The second step is a degumming and acid wash step. “First, we take out the gums, proteins—anything that’s complex or creating miscibles that can be shielding ions or contaminants that have an affinity to be removed with water, so we create a pH change to coax those molecules out. This is a good place to lose FFAs if you’re not careful, if you’re not controlling pH.” He says Crown’s design is intended to not routinely need any caustic.

One significant difference between biodiesel and renewable diesel pretreatment approaches is FFAs in biodiesel feedstock must be removed before conventional caustic processing or they’ll turn to soap, but for renewable diesel, “it’s just another source of carbon,” Willits says. Slichter adds that since the hydrotreater converts FFAs to yield in renewable diesel processing, pretreatment approaches have to be gentle “because FFAs are the first thing to be lost in a waste stream, if a continuous pretreatment system is not designed properly to minimize losses. It’s not uncommon to see a 10 percent FFA loss in pretreatment,” he says, if the design doesn’t take this into account.

The third step in Crown’s renewable diesel pretreatment approach is a water wash, and then the material is ready for the fourth and final treatment: a two-stage bleaching process. “Bleaching clay can be a major operating expense, and disposal can be a major pain for petrochemical companies that are not used to dealing with it,” Slichter says. “They know stack gases, flare off and wastewater, but there’s not a lot of solid waste generated at a refinery, so the idea of having a dumpster a day of bleaching clay coming out of the plant is a major concern. So, we’ve maximized the efficiency of our bleaching system.” With polyethylene removal upfront, Crown can elevate the temperature of the feedstock during the bleaching process to perform a true double-pass to maximize time. “And there’s the option to use two types of adsorbents,” Slichter says. “Some just add bleaching clay twice,” but silica, cellulose or other filter aids could be used to bring contaminant levels from less than 5 ppm down to 1 ppm. Harrington says Crown has worked with many adsorbent suppliers to get specific adsorbents into the renewable diesel market.

Besides robustness, Slichter says the other phrase Crown uses for its pretreatment system is “future-proof.” Regulations will change, and questions will arise that no one knows or has the answers to yet. “They may be putting more investment up front,” Knudson says, “but they’ll spend less in the long run on solid disposal from adsorbents, for instance. This ‘future-proof’ design gives us and our customers the flexibility to test new adsorbents and optimize the system going forward. We listen to the market, watch it evolve, and listen to the mindset of our customer.”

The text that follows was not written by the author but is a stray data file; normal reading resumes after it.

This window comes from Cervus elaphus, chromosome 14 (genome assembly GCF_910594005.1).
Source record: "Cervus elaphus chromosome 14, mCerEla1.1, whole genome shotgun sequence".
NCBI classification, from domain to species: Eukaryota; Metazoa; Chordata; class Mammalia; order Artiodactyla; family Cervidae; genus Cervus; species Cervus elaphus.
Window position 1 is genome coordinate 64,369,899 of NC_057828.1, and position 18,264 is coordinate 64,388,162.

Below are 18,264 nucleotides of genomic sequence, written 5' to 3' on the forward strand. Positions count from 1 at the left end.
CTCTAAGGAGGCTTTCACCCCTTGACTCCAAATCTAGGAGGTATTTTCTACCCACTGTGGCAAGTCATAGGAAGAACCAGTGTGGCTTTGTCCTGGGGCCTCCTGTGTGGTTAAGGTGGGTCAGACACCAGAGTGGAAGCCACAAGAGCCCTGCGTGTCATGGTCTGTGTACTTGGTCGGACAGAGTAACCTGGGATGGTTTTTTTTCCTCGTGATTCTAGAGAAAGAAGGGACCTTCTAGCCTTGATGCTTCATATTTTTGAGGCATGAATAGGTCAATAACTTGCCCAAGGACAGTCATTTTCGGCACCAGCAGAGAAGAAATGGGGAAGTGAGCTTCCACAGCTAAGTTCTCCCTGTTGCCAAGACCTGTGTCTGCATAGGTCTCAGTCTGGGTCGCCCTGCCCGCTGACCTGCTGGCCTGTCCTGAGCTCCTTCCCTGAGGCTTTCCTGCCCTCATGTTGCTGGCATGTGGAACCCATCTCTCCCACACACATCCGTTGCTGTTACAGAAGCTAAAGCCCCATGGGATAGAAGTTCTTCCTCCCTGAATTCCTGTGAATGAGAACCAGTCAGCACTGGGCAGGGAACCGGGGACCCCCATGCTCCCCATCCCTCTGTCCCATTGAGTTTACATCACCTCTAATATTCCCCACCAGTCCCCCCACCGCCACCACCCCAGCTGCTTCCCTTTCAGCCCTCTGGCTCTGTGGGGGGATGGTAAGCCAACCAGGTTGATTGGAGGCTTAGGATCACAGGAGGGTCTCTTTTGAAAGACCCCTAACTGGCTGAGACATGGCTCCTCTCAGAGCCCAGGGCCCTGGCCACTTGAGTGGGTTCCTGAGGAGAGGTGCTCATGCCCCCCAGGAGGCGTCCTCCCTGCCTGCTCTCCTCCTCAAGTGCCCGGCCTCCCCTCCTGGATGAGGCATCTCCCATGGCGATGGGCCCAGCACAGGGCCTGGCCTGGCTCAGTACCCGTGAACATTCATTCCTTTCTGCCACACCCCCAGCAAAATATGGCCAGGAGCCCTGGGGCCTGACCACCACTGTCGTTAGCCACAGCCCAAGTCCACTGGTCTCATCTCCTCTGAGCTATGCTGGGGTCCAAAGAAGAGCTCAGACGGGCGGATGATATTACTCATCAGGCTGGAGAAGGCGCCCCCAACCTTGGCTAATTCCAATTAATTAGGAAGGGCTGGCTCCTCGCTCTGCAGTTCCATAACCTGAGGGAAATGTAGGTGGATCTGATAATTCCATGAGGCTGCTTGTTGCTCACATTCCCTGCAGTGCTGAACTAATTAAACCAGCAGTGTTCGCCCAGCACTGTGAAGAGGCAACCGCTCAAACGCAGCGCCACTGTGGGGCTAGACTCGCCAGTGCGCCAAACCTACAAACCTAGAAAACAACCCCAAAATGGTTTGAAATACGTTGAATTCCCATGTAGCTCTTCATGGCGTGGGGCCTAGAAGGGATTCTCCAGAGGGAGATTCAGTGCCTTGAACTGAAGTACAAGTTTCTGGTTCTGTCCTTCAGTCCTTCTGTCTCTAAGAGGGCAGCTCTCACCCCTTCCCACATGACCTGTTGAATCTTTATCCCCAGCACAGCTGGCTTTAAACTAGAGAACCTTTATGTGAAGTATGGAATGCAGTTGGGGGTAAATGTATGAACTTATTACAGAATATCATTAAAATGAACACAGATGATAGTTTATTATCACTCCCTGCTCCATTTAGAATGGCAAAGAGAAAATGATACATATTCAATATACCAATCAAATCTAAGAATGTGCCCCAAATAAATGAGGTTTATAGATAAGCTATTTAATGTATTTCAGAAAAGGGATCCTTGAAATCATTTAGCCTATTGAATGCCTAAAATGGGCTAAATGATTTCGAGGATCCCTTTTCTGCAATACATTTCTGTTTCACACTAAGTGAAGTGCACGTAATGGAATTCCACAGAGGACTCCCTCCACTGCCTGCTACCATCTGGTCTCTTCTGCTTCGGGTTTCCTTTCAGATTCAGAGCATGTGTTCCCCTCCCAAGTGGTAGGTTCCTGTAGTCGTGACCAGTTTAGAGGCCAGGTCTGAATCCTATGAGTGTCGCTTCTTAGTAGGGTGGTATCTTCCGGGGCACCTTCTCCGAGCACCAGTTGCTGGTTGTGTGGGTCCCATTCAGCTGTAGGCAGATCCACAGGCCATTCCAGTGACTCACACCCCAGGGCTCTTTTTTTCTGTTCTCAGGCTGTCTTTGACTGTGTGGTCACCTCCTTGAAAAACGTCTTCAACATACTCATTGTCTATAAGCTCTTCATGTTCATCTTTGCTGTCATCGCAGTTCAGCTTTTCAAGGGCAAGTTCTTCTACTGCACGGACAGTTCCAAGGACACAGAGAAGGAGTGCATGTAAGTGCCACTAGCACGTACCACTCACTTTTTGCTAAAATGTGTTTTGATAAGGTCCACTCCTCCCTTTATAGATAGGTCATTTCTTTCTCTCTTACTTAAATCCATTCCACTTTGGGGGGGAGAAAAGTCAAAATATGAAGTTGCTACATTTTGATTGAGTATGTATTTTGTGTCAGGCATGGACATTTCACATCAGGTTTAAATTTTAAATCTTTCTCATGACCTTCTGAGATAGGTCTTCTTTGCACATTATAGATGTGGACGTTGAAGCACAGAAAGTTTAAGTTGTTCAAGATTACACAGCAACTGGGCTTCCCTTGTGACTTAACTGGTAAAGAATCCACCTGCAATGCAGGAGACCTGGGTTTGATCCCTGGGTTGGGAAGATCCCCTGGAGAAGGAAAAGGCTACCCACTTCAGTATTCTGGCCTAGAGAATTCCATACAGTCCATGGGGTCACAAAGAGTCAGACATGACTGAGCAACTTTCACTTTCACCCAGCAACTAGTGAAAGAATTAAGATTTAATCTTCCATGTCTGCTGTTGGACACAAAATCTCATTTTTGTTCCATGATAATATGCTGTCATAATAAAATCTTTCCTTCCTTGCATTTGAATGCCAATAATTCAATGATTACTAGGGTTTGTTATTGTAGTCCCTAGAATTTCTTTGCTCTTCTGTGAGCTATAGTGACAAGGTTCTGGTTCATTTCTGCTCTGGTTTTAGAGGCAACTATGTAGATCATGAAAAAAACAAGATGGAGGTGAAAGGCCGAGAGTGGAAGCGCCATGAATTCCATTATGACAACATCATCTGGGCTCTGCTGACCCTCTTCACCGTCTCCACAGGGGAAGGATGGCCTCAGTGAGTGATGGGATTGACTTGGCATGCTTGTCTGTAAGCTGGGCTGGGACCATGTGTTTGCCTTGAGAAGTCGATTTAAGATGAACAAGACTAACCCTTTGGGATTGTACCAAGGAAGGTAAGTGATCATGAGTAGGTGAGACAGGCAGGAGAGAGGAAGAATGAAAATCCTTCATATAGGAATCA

While sulfur is a concern in feedstock for biodiesel, experts say it’s not much of one for the petroleum companies moving into renewable diesel since they have long known how to manage sulfur.

“Petroleum companies have been dealing with sulfur ever since they began processing petroleum,” Willits says. For renewable diesel, the primary contaminants, according to Slichter, are phosphorous, metals, chloride, and polyethylene. “Sulfur would be considered a second-tier contaminant,” he says. “We’ve worked closely with hydrotreater technology licensors and it’s on their radar but it’s not driving the bus, so to speak.”

Desmet Ballestra designed the pretreatment process for Diamond Green Diesel’s renewable diesel plant in Louisiana. “The renewable diesel pretreatment process has to be focused on metals removal whereas with biodiesel, if you’ve taken out phosphorous, you’ve gone a long way to getting there,” Willits says. Shortly after designing and installing Diamond Green Diesel’s original pretreatment unit, the company expanded and relied on Desmet Ballestra again to double its pretreatment process line. The plant is currently expanding yet again, building a duplicate plant next door, and it called on Desmet Ballestra for even more work. “There’s other opportunities for future expansion with them, and others,” Willits says, intimating Diamond Green Diesel’s investigation of another large-scale renewable diesel plant in Port Arthur, Texas, may also contract Desmet Ballestra for pretreatment.

BDI is also making its nearly 25-year history and vast experience pretreating waste feedstocks for the biodiesel industry available to the renewable diesel sector. “Renewable diesel certainly needs even more pretreatment steps,” Dielacher says. “But our experience comes from cleaning up the worst feedstocks, so it’s easier for us to clean them up and produce a cleaner feedstock with lower impurities of metals. This is something we can do by adding further pretreatment steps.” Dielacher adds that BDI has been working intensively with catalyst producers to better understand what they need. “We have the experience to jump into this field and fill a gap,” he says. “Renewable diesel producers do not have much knowledge of pretreatment, so they need someone who can run the unit afterwards.” 

Author: Ron Kotrba
Editor in Chief, Biodiesel Magazine
[email protected]